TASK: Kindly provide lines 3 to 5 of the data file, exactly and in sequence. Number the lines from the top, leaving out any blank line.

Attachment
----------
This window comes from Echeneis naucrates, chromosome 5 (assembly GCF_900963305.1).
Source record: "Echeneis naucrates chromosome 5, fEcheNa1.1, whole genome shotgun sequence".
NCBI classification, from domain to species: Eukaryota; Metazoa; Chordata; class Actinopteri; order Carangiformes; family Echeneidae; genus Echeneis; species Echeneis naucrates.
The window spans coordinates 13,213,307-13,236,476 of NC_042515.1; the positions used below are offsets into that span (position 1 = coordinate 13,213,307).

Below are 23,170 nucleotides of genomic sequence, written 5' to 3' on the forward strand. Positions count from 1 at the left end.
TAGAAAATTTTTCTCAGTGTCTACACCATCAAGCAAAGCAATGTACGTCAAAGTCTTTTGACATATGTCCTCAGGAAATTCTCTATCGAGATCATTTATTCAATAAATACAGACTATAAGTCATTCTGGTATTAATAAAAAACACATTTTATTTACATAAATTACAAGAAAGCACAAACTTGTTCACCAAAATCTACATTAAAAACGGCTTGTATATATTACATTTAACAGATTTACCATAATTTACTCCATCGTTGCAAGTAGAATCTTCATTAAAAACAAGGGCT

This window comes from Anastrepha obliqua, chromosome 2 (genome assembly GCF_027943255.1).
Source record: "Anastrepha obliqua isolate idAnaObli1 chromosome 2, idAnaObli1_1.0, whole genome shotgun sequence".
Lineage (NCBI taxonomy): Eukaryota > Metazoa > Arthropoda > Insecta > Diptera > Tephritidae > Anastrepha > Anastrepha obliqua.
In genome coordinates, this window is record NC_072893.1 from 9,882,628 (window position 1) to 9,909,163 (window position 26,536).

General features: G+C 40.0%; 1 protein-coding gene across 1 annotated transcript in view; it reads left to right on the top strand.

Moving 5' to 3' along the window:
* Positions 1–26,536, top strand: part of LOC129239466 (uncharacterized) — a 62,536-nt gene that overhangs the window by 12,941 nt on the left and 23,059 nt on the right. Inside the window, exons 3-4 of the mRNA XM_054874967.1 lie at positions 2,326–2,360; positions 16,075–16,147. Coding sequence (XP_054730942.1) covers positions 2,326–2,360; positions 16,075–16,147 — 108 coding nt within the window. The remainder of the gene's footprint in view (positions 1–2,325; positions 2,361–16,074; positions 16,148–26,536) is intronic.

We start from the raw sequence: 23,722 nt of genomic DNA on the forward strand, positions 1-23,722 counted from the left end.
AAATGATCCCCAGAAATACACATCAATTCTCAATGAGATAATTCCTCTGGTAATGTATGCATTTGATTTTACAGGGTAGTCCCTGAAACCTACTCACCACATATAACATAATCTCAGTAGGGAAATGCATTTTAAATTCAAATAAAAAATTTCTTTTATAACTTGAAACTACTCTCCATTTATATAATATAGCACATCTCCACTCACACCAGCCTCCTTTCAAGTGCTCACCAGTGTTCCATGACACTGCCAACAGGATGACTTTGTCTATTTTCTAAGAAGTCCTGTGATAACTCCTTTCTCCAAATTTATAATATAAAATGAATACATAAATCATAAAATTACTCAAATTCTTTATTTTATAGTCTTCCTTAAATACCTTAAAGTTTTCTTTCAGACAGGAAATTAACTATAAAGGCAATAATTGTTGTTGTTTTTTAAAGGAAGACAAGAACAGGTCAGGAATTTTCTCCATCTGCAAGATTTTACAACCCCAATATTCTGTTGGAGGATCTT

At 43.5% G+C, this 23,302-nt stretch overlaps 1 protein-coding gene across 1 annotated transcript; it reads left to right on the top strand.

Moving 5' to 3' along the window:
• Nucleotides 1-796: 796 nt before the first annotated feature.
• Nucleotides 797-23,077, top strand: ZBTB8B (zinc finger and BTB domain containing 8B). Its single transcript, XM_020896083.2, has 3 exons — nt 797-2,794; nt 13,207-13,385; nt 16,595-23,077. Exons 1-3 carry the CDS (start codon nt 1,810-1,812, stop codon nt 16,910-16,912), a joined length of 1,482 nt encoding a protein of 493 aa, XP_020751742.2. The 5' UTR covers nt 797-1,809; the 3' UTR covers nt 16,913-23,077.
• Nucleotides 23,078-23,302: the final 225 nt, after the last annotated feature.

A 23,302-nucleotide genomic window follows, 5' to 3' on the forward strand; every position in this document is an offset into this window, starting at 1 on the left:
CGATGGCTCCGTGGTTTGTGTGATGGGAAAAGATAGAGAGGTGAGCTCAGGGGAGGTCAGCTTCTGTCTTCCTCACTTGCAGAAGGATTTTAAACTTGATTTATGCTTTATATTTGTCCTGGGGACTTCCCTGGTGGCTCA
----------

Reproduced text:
NCBI classification, from domain to species: Eukaryota; Metazoa; Chordata; class Actinopteri; order Carangiformes; family Echeneidae; genus Echeneis; species Echeneis naucrates.
The window spans coordinates 13,213,307-13,236,476 of NC_042515.1; the positions used below are offsets into that span (position 1 = coordinate 13,213,307).

Below are 23,170 nucleotides of genomic sequence, written 5' to 3' on the forward strand. Positions count from 1 at the left end.